Once we got a system (albeit an imperfect one) to count growth, I saw a shift in our school–suddenly kids far below grade-level, who could move from below basic to basic, were getting at least as much pre-testing attention as the “bubble kids.”

    What have you found to be the most effective arguments to “the powers that be” on involving teachers as genuine partners in co-creating policy, not either giving a rubber stamp or giving minor feedback on tweaks to a policy that’s pretty much done?




  • JonEckert

    The Knowing-Doing Gap

    Great question and great points, Justin. I worked for Secretary Spelling for about 6 months, and I know she thought she was doing what was best for kids. You comment about considering growth is absolutely correct – teacher recognize the need to move all students – not just the “bubble kids” and would have been more likely to build it in to NCLB. More importantly, they likely would have had strategies for how this could have been attempted.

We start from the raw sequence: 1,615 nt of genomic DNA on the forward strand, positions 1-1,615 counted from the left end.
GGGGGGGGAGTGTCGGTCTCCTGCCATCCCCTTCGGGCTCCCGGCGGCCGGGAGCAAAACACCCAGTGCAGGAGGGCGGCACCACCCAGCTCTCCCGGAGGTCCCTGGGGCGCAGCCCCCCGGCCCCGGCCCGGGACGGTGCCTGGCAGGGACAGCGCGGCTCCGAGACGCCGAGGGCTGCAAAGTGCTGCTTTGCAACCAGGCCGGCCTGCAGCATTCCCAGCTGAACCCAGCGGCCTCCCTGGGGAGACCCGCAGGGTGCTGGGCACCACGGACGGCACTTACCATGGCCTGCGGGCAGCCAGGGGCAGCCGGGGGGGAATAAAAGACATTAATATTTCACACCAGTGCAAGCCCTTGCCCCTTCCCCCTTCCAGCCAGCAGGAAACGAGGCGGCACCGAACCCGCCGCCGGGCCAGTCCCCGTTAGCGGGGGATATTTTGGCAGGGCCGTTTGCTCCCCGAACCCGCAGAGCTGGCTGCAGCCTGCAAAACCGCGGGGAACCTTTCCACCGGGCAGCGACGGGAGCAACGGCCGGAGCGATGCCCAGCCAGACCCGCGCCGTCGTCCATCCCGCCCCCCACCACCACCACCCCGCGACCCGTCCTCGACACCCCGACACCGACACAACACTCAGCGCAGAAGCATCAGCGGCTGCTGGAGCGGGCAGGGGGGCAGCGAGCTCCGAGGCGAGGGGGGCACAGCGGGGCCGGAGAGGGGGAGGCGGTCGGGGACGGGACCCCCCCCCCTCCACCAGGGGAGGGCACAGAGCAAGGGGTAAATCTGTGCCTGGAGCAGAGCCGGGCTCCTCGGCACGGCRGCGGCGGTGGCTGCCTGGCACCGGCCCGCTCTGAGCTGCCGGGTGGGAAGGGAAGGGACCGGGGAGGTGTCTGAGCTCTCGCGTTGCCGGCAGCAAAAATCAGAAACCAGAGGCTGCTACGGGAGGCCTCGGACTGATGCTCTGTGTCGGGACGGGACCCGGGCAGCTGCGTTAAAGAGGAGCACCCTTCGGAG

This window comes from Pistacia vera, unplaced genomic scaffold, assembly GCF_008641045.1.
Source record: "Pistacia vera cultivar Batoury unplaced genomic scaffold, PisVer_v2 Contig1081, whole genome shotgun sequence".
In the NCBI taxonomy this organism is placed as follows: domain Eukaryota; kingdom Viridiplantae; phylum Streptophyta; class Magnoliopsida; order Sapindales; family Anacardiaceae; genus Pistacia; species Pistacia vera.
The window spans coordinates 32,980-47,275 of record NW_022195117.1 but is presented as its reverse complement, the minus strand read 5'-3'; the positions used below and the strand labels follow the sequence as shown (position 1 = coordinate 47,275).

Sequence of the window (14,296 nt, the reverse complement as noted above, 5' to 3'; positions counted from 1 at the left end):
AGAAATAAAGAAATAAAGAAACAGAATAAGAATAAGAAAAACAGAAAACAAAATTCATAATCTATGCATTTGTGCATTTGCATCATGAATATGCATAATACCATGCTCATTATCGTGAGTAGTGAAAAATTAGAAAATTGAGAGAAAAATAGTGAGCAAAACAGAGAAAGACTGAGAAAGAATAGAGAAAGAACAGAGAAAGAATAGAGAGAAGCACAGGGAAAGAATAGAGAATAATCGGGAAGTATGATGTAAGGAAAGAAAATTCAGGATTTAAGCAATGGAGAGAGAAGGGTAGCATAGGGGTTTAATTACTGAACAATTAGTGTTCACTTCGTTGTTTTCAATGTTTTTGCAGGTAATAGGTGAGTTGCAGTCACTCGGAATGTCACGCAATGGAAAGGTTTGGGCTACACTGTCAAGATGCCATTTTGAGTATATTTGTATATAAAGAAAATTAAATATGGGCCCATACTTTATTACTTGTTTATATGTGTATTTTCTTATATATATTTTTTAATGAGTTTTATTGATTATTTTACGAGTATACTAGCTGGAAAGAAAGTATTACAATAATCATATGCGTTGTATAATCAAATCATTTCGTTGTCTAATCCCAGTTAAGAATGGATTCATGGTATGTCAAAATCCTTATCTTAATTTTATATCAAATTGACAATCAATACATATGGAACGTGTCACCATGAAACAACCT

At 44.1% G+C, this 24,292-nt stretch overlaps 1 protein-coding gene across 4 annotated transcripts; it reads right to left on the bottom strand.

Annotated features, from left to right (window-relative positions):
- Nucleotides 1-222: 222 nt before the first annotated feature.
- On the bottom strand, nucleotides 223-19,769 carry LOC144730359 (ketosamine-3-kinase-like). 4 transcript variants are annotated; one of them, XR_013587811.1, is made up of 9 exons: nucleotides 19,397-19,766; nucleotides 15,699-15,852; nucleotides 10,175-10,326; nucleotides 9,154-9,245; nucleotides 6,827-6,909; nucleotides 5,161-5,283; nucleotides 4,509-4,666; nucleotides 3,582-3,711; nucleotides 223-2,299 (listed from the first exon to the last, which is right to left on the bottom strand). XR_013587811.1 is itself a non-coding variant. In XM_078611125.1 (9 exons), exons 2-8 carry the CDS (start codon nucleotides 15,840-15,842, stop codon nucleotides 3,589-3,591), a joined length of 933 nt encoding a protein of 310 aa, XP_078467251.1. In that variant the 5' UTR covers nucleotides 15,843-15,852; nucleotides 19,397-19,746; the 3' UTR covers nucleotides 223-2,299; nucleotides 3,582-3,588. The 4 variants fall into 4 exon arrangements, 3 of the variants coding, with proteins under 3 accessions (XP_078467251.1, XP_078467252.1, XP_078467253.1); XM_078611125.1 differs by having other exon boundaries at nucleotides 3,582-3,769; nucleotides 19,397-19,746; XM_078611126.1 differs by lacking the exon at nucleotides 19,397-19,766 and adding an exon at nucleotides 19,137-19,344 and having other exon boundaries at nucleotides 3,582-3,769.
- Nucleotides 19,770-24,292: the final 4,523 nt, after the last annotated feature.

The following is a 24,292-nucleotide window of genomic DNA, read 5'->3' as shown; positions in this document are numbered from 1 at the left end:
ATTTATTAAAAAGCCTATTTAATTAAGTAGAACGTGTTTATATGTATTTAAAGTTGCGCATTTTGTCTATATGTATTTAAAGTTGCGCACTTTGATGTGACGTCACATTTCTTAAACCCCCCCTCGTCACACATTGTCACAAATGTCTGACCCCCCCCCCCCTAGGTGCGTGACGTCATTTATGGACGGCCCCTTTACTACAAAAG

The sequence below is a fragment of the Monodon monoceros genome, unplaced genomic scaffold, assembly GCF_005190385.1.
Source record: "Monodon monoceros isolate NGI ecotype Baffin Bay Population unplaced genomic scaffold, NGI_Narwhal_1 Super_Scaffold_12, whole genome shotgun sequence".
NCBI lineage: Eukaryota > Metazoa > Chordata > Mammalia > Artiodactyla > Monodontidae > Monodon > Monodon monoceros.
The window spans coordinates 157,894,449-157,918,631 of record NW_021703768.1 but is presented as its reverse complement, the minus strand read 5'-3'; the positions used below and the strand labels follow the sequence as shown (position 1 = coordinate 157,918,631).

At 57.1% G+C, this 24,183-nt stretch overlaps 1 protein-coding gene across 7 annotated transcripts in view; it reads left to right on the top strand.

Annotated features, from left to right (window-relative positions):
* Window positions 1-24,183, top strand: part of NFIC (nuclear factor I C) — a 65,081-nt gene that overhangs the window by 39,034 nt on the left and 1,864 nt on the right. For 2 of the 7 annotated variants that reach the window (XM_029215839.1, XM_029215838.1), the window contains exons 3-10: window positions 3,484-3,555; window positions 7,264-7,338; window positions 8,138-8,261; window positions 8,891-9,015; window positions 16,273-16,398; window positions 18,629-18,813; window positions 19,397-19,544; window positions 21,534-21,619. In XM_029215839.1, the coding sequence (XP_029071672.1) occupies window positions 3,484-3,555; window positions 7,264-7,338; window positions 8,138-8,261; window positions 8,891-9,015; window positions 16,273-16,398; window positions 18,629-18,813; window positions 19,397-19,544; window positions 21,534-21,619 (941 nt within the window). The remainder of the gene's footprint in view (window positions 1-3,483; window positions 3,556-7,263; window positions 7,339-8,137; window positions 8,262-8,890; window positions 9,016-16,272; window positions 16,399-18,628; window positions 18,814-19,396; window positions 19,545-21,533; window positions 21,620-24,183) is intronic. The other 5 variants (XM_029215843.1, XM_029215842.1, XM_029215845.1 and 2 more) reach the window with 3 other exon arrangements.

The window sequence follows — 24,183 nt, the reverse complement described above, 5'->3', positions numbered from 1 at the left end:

In my time at Vanderbilt, we read a book, The Knowing-Doing Gap by Pfeffer and Sutton which addresses your implementation issue. The authors address what keeps organizations from using what they know from improving what they do. This may need to be a longer post, but the take-away for me was that teachers need to be constantly providing feedback in teams with administrators to identify what is and is not working so that change becomes an interative process.

    This is what I have seen working with policymakers because trust gets built over time. When policies improve and work gets done better, policymakers and teachers alike see the benefit of collaboration which perpetuates the collaboration.